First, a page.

Argonaut, July 2013

Otis College gallery summer show seeks to confront societal standards

Posted July 2, 2013 by The Argonaut in This Week
THE SALE OF VENUS, oil on canvas, by Lili Bernard, one of the six pieces featured in the group exhibition Glued to the Seat: Revealing Hidden Realities at Otis College of Art and Design in Westchester.

THE SALE OF VENUS, oil on canvas, by Lili Bernard, one of the six pieces featured in the group exhibition Glued to the Seat: Revealing Hidden Realities at Otis College of Art and Design in Westchester.

By Beatrice Rosen

From photography and arts administration to social justice advocacy and nonprofit business, 35-year-old Jeseca Dawson fused her interests by attending the graduate Public Practice Program at Westchester’s Otis College of Art and Design from 2010 to 2012. Most recently, as a post graduate curatorial fellow at Otis’ Ben Maltz Gallery, Dawson said she was given the ideal platform to publicly showcase how such diverse interests do in fact interrelate: a gallery art show.

Glued to the Seat: Revealing Hidden Realities, a group exhibition based on retelling and revealing bigotry and stigma within society, opened June 22 at Otis’ Bolsky Gallery at 9045 Lincoln Blvd.

The show, which runs through Aug. 28 and features works by recent Otis graduates or current students, was inspired by a Claudette Colvin quote Dawson heard on television one evening – when recently asked why she resisted bus segregation on March 2, 1955 in Montgomery, Ala., Colvin replied, “I could not move, because history had me glued to the seat.”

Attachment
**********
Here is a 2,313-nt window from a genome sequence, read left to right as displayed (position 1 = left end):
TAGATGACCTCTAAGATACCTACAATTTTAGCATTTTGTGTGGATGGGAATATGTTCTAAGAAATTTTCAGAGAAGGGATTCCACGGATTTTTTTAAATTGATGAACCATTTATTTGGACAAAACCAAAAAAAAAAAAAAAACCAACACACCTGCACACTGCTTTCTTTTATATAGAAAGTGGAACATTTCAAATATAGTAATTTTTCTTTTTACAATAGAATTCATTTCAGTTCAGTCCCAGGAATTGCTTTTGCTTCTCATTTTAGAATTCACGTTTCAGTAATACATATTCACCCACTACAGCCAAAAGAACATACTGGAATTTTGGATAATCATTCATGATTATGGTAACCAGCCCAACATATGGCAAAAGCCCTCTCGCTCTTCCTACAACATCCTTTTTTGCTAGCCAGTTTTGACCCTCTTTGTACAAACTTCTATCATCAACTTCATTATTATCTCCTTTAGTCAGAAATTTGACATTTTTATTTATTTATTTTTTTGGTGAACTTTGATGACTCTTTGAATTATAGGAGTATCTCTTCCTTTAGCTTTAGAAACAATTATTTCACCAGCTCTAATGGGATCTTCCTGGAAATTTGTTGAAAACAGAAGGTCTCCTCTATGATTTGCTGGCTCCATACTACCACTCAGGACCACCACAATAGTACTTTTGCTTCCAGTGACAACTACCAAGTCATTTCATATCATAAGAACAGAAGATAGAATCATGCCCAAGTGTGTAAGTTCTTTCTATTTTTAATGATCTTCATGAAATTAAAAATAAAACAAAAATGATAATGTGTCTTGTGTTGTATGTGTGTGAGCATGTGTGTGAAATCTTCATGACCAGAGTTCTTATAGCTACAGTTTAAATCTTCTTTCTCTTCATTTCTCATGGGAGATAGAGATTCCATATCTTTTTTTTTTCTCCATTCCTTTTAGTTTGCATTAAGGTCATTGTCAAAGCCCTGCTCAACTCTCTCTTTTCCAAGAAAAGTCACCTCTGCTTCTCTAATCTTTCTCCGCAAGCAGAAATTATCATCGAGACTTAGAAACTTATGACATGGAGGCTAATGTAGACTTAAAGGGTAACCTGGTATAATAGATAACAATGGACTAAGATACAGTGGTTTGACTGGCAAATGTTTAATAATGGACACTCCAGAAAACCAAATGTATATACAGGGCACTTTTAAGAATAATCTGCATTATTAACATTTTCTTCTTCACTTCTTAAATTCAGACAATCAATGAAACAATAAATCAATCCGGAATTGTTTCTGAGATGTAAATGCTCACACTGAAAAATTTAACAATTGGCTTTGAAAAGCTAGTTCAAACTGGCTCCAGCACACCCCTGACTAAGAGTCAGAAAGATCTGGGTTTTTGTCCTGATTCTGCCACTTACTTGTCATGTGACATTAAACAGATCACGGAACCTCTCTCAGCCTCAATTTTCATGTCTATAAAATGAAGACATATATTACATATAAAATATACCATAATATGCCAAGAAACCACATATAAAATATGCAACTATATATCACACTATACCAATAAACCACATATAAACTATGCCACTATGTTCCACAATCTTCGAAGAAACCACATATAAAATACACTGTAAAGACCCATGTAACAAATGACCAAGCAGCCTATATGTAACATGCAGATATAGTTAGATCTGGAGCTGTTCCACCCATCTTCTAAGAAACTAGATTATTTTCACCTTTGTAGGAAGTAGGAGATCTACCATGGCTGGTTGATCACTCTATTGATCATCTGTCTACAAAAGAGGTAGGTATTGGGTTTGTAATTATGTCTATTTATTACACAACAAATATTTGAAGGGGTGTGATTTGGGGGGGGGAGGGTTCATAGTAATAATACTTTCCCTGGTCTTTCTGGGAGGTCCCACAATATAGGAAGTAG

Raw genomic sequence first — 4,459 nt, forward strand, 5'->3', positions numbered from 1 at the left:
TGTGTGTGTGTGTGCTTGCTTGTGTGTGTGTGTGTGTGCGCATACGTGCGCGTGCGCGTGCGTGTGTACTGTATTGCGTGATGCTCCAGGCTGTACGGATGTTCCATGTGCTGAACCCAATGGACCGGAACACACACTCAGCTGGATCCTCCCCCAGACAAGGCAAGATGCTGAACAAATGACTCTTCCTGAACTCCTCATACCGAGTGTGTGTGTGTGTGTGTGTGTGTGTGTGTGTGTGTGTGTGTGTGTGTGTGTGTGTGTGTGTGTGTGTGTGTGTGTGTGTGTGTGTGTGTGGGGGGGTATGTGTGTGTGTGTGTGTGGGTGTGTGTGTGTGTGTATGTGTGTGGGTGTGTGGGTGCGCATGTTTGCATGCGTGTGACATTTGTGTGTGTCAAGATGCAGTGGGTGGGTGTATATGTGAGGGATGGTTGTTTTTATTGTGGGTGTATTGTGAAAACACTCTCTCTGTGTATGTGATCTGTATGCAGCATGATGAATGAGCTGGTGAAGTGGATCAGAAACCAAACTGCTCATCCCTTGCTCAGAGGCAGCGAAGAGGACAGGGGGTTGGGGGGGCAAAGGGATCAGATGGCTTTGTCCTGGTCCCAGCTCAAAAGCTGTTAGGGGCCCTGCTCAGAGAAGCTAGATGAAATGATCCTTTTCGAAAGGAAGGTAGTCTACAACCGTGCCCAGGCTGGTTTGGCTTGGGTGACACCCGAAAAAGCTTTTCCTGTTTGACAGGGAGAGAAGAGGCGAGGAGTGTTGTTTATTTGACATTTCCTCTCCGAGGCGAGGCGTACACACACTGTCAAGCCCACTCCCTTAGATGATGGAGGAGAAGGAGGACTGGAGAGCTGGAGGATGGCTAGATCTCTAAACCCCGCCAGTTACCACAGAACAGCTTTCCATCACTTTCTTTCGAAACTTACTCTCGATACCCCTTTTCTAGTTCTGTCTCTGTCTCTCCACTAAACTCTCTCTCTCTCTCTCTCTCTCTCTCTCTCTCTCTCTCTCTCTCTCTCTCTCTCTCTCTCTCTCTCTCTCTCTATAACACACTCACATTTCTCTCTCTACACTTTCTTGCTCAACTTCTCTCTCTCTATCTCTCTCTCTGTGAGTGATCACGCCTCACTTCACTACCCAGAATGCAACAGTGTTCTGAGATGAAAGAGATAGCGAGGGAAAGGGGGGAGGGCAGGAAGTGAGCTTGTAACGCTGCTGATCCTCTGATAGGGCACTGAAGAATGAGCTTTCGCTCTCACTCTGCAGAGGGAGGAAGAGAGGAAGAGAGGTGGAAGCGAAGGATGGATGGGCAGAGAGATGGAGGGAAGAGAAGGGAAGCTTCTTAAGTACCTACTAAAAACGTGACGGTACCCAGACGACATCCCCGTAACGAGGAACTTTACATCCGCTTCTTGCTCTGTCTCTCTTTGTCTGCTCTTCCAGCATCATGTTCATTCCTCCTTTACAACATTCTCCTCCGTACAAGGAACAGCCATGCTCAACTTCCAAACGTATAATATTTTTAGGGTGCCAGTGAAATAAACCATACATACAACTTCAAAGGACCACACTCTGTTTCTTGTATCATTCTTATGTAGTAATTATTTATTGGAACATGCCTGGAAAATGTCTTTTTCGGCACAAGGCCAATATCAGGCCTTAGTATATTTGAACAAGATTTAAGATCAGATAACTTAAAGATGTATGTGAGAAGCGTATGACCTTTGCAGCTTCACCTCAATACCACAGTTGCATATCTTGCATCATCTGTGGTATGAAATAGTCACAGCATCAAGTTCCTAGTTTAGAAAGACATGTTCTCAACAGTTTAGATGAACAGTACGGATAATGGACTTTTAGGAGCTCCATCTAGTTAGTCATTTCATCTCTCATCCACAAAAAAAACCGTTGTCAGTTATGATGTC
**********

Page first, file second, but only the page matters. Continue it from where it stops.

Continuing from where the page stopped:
“I loved the quote, and after hearing it my vision for the show just clicked,” Dawson says.
Dawson took “that idea of remembering where you came from and who you are” one step further by choosing six different artists who, through the guise of cultural history, traditions or past personal experience, use narrative elements to reveal hidden truths and confront deep-rooted stereotypes.

“The artists address certain issues that they feel need to be recognized, discussed, changed or understood better from a different perspective,” Dawson says. “They are issues that have always been there, but they show it in a different way that makes some people say, ‘oh, I never thought about it like that.’”

The “different way” Dawson refers to rests foundationally in the contemporary style and unconventional medium each artist utilizes to expose oppressive prejudices and provoke viewers to question sources, she says.

One artist’s photographs of long-term lesbian and gay couples in 2013 hang next to a 72-by-96-inch oil on canvas painting of an Afro-Caribbean slave sale, entitled Sale of Venus. The work plays off of Sandro Botticelli’s famous 1486 painting Birth of Venus.

Turn 180 degrees, and in the corner of the white-walled room stands a bike cruiser with red piping, a grill attached to the back, paneer baskets on the sides and two smiling mannequin heads connected by a single chrome tongue that stick out from the handlebars. Alluring, no?

Dawson also made a conscious effort to vary the mediums throughout the exhibition because she believes individuals react to particular mediums.

“Art is its own language, but within that there are different ways people understand this emotional intelligence that they can tap into,” she comments. “And I think with different mediums it reaches people in different ways.”

Rhee Hyung Min, class of 2013 with a master’s in fine arts, utilizes film as a medium to demythologize fantasy and separate it from a culture by making something unfamiliar out of things that are familiar.